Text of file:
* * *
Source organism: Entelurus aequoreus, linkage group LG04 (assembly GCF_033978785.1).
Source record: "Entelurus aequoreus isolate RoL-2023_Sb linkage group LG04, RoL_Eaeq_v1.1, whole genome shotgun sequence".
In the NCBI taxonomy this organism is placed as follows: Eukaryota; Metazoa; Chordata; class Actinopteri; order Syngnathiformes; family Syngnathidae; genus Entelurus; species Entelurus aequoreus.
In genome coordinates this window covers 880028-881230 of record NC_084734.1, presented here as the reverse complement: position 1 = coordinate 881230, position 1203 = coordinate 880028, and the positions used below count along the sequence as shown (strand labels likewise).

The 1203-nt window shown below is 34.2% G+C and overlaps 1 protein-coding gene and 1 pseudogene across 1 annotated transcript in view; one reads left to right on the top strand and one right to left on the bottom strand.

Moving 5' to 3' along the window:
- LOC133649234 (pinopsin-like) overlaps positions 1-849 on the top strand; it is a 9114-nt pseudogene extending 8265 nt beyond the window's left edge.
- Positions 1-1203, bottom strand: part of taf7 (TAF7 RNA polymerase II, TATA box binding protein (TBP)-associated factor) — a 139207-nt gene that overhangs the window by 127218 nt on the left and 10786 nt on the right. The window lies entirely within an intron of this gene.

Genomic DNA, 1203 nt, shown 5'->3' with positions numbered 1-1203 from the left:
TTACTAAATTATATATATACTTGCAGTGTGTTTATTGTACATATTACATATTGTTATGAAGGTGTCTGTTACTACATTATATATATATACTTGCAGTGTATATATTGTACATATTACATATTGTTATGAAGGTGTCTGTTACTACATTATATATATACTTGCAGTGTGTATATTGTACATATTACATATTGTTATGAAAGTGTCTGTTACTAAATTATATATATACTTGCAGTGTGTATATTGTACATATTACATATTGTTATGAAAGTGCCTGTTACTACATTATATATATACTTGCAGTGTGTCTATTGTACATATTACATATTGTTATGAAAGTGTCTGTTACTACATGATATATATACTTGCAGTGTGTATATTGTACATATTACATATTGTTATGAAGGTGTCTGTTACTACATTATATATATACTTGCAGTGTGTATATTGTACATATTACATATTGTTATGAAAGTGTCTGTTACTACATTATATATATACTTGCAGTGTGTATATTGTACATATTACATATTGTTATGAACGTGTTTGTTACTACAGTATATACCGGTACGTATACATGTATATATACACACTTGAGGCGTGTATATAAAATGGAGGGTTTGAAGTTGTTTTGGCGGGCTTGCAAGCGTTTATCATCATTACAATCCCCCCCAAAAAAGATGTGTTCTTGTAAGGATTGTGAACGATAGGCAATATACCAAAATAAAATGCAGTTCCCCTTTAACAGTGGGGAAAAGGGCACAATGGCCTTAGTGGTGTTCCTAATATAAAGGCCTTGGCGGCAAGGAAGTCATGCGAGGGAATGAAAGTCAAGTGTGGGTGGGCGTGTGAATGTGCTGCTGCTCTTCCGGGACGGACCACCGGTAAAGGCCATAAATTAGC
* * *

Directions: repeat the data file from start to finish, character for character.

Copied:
Source organism: Entelurus aequoreus, linkage group LG04 (assembly GCF_033978785.1).
Source record: "Entelurus aequoreus isolate RoL-2023_Sb linkage group LG04, RoL_Eaeq_v1.1, whole genome shotgun sequence".
In the NCBI taxonomy this organism is placed as follows: Eukaryota; Metazoa; Chordata; class Actinopteri; order Syngnathiformes; family Syngnathidae; genus Entelurus; species Entelurus aequoreus.
In genome coordinates this window covers 880028-881230 of record NC_084734.1, presented here as the reverse complement: position 1 = coordinate 881230, position 1203 = coordinate 880028, and the positions used below count along the sequence as shown (strand labels likewise).

The 1203-nt window shown below is 34.2% G+C and overlaps 1 protein-coding gene and 1 pseudogene across 1 annotated transcript in view; one reads left to right on the top strand and one right to left on the bottom strand.

Moving 5' to 3' along the window:
- LOC133649234 (pinopsin-like) overlaps positions 1-849 on the top strand; it is a 9114-nt pseudogene extending 8265 nt beyond the window's left edge.
- Positions 1-1203, bottom strand: part of taf7 (TAF7 RNA polymerase II, TATA box binding protein (TBP)-associated factor) — a 139207-nt gene that overhangs the window by 127218 nt on the left and 10786 nt on the right. The window lies entirely within an intron of this gene.

Genomic DNA, 1203 nt, shown 5'->3' with positions numbered 1-1203 from the left:
TTACTAAATTATATATATACTTGCAGTGTGTTTATTGTACATATTACATATTGTTATGAAGGTGTCTGTTACTACATTATATATATATACTTGCAGTGTATATATTGTACATATTACATATTGTTATGAAGGTGTCTGTTACTACATTATATATATACTTGCAGTGTGTATATTGTACATATTACATATTGTTATGAAAGTGTCTGTTACTAAATTATATATATACTTGCAGTGTGTATATTGTACATATTACATATTGTTATGAAAGTGCCTGTTACTACATTATATATATACTTGCAGTGTGTCTATTGTACATATTACATATTGTTATGAAAGTGTCTGTTACTACATGATATATATACTTGCAGTGTGTATATTGTACATATTACATATTGTTATGAAGGTGTCTGTTACTACATTATATATATACTTGCAGTGTGTATATTGTACATATTACATATTGTTATGAAAGTGTCTGTTACTACATTATATATATACTTGCAGTGTGTATATTGTACATATTACATATTGTTATGAACGTGTTTGTTACTACAGTATATACCGGTACGTATACATGTATATATACACACTTGAGGCGTGTATATAAAATGGAGGGTTTGAAGTTGTTTTGGCGGGCTTGCAAGCGTTTATCATCATTACAATCCCCCCCAAAAAAGATGTGTTCTTGTAAGGATTGTGAACGATAGGCAATATACCAAAATAAAATGCAGTTCCCCTTTAACAGTGGGGAAAAGGGCACAATGGCCTTAGTGGTGTTCCTAATATAAAGGCCTTGGCGGCAAGGAAGTCATGCGAGGGAATGAAAGTCAAGTGTGGGTGGGCGTGTGAATGTGCTGCTGCTCTTCCGGGACGGACCACCGGTAAAGGCCATAAATTAGC